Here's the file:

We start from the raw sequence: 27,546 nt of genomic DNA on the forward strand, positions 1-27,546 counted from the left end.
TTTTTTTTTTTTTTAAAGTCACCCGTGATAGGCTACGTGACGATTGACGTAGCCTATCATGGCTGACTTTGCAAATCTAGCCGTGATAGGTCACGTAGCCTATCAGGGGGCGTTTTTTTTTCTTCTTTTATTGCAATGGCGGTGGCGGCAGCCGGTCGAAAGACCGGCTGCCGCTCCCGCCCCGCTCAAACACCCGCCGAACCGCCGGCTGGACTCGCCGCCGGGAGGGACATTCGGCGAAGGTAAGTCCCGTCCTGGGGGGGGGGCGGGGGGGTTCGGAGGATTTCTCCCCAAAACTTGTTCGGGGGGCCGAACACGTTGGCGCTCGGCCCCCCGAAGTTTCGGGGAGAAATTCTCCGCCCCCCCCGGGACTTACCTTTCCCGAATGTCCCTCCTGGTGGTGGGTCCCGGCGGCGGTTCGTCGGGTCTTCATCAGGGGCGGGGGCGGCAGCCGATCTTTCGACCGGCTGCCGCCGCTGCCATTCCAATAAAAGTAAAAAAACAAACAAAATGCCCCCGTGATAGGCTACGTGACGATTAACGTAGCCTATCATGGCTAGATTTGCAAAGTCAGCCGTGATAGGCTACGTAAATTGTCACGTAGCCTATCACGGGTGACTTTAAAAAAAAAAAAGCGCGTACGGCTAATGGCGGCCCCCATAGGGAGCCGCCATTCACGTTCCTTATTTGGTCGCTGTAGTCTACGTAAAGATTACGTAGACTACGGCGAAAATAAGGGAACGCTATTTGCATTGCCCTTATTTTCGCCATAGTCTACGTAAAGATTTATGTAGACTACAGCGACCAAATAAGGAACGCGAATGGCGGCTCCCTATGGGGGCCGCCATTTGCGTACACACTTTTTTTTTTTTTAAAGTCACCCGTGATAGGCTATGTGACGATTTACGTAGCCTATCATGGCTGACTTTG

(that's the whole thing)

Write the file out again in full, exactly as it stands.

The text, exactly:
We start from the raw sequence: 27,546 nt of genomic DNA on the forward strand, positions 1-27,546 counted from the left end.
TTTTTTTTTTTTTTAAAGTCACCCGTGATAGGCTACGTGACGATTGACGTAGCCTATCATGGCTGACTTTGCAAATCTAGCCGTGATAGGTCACGTAGCCTATCAGGGGGCGTTTTTTTTTCTTCTTTTATTGCAATGGCGGTGGCGGCAGCCGGTCGAAAGACCGGCTGCCGCTCCCGCCCCGCTCAAACACCCGCCGAACCGCCGGCTGGACTCGCCGCCGGGAGGGACATTCGGCGAAGGTAAGTCCCGTCCTGGGGGGGGGGCGGGGGGGTTCGGAGGATTTCTCCCCAAAACTTGTTCGGGGGGCCGAACACGTTGGCGCTCGGCCCCCCGAAGTTTCGGGGAGAAATTCTCCGCCCCCCCCGGGACTTACCTTTCCCGAATGTCCCTCCTGGTGGTGGGTCCCGGCGGCGGTTCGTCGGGTCTTCATCAGGGGCGGGGGCGGCAGCCGATCTTTCGACCGGCTGCCGCCGCTGCCATTCCAATAAAAGTAAAAAAACAAACAAAATGCCCCCGTGATAGGCTACGTGACGATTAACGTAGCCTATCATGGCTAGATTTGCAAAGTCAGCCGTGATAGGCTACGTAAATTGTCACGTAGCCTATCACGGGTGACTTTAAAAAAAAAAAAGCGCGTACGGCTAATGGCGGCCCCCATAGGGAGCCGCCATTCACGTTCCTTATTTGGTCGCTGTAGTCTACGTAAAGATTACGTAGACTACGGCGAAAATAAGGGAACGCTATTTGCATTGCCCTTATTTTCGCCATAGTCTACGTAAAGATTTATGTAGACTACAGCGACCAAATAAGGAACGCGAATGGCGGCTCCCTATGGGGGCCGCCATTTGCGTACACACTTTTTTTTTTTTTAAAGTCACCCGTGATAGGCTATGTGACGATTTACGTAGCCTATCATGGCTGACTTTG